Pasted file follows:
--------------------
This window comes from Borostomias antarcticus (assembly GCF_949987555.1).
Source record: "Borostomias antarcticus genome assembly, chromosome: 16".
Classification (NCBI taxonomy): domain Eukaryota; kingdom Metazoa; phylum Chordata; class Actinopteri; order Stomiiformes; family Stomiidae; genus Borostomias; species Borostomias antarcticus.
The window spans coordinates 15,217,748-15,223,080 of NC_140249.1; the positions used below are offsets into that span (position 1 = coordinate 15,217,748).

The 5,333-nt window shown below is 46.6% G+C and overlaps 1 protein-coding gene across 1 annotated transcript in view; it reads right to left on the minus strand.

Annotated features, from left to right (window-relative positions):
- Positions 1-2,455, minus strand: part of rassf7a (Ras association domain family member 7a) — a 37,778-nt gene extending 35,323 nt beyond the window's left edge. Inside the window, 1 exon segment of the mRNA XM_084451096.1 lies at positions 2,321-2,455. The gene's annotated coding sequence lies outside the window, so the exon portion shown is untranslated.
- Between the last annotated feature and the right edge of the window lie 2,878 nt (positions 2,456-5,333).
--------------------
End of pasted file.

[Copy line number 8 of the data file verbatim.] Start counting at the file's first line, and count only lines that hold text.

- Between the last annotated feature and the right edge of the window lie 2,878 nt (positions 2,456-5,333).